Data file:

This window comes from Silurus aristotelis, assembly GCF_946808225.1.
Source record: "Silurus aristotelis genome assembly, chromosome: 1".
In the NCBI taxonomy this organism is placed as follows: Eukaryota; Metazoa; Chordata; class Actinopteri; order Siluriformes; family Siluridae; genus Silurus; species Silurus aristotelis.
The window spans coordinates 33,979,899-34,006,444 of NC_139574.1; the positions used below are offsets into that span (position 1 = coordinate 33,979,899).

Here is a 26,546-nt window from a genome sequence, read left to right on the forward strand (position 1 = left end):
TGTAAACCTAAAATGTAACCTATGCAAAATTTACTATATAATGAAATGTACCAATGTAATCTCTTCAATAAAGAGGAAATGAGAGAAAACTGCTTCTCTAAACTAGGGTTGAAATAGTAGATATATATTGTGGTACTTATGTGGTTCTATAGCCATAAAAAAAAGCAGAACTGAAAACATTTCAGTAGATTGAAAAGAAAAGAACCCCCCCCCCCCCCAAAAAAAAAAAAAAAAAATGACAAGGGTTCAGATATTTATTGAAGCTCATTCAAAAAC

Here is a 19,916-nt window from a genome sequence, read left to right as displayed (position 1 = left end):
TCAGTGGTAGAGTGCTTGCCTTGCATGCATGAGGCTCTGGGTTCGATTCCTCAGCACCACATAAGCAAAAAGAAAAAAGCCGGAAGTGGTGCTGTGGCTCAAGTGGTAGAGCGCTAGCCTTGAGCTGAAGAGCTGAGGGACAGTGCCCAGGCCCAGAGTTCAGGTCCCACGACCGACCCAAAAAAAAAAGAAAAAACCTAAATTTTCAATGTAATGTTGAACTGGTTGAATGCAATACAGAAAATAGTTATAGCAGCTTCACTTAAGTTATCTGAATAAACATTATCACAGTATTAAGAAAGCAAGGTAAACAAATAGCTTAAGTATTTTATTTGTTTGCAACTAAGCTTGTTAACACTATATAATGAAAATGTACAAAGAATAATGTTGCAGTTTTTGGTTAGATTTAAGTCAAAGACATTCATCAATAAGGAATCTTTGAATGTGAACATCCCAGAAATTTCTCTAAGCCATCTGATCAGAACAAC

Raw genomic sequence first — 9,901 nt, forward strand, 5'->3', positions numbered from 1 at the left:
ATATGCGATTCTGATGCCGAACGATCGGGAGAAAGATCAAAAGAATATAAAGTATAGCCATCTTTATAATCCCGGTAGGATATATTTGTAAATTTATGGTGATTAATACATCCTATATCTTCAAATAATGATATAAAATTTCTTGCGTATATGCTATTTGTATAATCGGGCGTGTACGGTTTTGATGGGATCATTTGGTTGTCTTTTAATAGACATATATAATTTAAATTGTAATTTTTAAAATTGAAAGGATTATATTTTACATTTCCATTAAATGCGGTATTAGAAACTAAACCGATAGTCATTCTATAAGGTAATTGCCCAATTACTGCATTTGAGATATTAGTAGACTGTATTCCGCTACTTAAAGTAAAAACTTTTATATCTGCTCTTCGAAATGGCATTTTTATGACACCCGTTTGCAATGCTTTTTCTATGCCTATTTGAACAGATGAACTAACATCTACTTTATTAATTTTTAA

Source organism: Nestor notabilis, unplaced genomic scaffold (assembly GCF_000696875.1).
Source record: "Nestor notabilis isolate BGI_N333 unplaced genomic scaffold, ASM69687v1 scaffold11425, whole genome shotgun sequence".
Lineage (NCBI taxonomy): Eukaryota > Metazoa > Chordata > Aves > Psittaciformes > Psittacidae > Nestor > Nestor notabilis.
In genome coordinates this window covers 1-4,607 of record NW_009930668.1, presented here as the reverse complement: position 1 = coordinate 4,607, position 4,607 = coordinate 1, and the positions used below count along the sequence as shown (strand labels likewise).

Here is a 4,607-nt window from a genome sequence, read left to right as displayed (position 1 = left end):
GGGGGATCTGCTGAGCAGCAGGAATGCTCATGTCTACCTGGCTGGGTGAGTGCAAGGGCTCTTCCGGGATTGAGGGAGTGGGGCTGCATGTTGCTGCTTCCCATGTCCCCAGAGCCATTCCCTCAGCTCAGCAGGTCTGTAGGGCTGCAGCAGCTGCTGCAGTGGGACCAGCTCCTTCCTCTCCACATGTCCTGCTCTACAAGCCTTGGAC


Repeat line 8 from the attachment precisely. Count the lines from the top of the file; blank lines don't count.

TCAGTGGTAGAGTGCTTGCCTTGCATGCATGAGGCTCTGGGTTCGATTCCTCAGCACCACATAAGCAAAAAGAAAAAAGCCGGAAGTGGTGCTGTGGCTCAAGTGGTAGAGCGCTAGCCTTGAGCTGAAGAGCTGAGGGACAGTGCCCAGGCCCAGAGTTCAGGTCCCACGACCGACCCAAAAAAAAAAGAAAAAACCTAAATTTTCAATGTAATGTTGAACTGGTTGAATGCAATACAGAAAATAGTTATAGCAGCTTCACTTAAGTTATCTGAATAAACATTATCACAGTATTAAGAAAGCAAGGTAAACAAATAGCTTAAGTATTTTATTTGTTTGCAACTAAGCTTGTTAACACTATATAATGAAAATGTACAAAGAATAATGTTGCAGTTTTTGGTTAGATTTAAGTCAAAGACATTCATCAATAAGGAATCTTTGAATGTGAACATCCCAGAAATTTCTCTAAGCCATCTGATCAGAACAAC